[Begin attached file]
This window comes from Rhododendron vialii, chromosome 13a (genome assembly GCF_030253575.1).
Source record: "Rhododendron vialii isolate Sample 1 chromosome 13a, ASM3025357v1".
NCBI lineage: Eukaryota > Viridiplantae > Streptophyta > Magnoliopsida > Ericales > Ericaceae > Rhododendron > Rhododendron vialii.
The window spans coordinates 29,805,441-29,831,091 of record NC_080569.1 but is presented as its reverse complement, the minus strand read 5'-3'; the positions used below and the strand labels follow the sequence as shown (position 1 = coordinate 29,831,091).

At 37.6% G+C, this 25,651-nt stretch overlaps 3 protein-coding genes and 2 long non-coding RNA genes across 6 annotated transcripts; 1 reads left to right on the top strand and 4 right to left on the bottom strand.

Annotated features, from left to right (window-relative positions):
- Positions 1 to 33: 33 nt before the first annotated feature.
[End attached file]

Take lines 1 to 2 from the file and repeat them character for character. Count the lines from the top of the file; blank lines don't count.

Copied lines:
This window comes from Rhododendron vialii, chromosome 13a (genome assembly GCF_030253575.1).
Source record: "Rhododendron vialii isolate Sample 1 chromosome 13a, ASM3025357v1".